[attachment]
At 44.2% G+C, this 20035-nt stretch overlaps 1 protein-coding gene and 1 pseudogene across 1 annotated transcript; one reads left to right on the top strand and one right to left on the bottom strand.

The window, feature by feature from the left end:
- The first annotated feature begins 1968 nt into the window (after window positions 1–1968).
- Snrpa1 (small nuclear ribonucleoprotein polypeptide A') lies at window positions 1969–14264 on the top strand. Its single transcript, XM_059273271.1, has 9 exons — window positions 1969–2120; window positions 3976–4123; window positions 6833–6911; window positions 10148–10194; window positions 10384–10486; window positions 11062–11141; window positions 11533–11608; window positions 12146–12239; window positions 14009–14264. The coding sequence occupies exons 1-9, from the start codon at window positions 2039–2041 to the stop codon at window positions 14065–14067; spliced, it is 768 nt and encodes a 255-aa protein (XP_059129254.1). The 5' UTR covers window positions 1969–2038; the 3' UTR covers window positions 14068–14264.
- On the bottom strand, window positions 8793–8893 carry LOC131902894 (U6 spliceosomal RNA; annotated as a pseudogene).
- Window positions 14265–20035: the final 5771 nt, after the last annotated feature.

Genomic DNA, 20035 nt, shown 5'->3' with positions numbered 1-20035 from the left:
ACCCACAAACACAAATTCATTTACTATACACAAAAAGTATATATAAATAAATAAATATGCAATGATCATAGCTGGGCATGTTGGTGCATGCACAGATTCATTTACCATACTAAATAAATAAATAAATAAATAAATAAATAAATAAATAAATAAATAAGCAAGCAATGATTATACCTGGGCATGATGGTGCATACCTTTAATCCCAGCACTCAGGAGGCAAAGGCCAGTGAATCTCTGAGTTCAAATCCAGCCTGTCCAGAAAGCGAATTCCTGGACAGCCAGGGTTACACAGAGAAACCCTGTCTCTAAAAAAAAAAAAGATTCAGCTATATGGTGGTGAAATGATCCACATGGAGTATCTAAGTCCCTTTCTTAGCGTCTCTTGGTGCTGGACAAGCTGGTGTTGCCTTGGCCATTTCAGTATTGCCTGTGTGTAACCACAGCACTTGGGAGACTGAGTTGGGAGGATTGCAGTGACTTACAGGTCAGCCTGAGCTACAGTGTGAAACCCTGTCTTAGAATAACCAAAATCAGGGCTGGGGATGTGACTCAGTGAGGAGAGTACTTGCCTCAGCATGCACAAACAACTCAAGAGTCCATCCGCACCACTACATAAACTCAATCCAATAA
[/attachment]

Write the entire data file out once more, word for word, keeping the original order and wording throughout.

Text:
At 44.2% G+C, this 20035-nt stretch overlaps 1 protein-coding gene and 1 pseudogene across 1 annotated transcript; one reads left to right on the top strand and one right to left on the bottom strand.

The window, feature by feature from the left end:
- The first annotated feature begins 1968 nt into the window (after window positions 1–1968).
- Snrpa1 (small nuclear ribonucleoprotein polypeptide A') lies at window positions 1969–14264 on the top strand. Its single transcript, XM_059273271.1, has 9 exons — window positions 1969–2120; window positions 3976–4123; window positions 6833–6911; window positions 10148–10194; window positions 10384–10486; window positions 11062–11141; window positions 11533–11608; window positions 12146–12239; window positions 14009–14264. The coding sequence occupies exons 1-9, from the start codon at window positions 2039–2041 to the stop codon at window positions 14065–14067; spliced, it is 768 nt and encodes a 255-aa protein (XP_059129254.1). The 5' UTR covers window positions 1969–2038; the 3' UTR covers window positions 14068–14264.
- On the bottom strand, window positions 8793–8893 carry LOC131902894 (U6 spliceosomal RNA; annotated as a pseudogene).
- Window positions 14265–20035: the final 5771 nt, after the last annotated feature.

Genomic DNA, 20035 nt, shown 5'->3' with positions numbered 1-20035 from the left:
ACCCACAAACACAAATTCATTTACTATACACAAAAAGTATATATAAATAAATAAATATGCAATGATCATAGCTGGGCATGTTGGTGCATGCACAGATTCATTTACCATACTAAATAAATAAATAAATAAATAAATAAATAAATAAATAAATAAATAAGCAAGCAATGATTATACCTGGGCATGATGGTGCATACCTTTAATCCCAGCACTCAGGAGGCAAAGGCCAGTGAATCTCTGAGTTCAAATCCAGCCTGTCCAGAAAGCGAATTCCTGGACAGCCAGGGTTACACAGAGAAACCCTGTCTCTAAAAAAAAAAAAGATTCAGCTATATGGTGGTGAAATGATCCACATGGAGTATCTAAGTCCCTTTCTTAGCGTCTCTTGGTGCTGGACAAGCTGGTGTTGCCTTGGCCATTTCAGTATTGCCTGTGTGTAACCACAGCACTTGGGAGACTGAGTTGGGAGGATTGCAGTGACTTACAGGTCAGCCTGAGCTACAGTGTGAAACCCTGTCTTAGAATAACCAAAATCAGGGCTGGGGATGTGACTCAGTGAGGAGAGTACTTGCCTCAGCATGCACAAACAACTCAAGAGTCCATCCGCACCACTACATAAACTCAATCCAATAA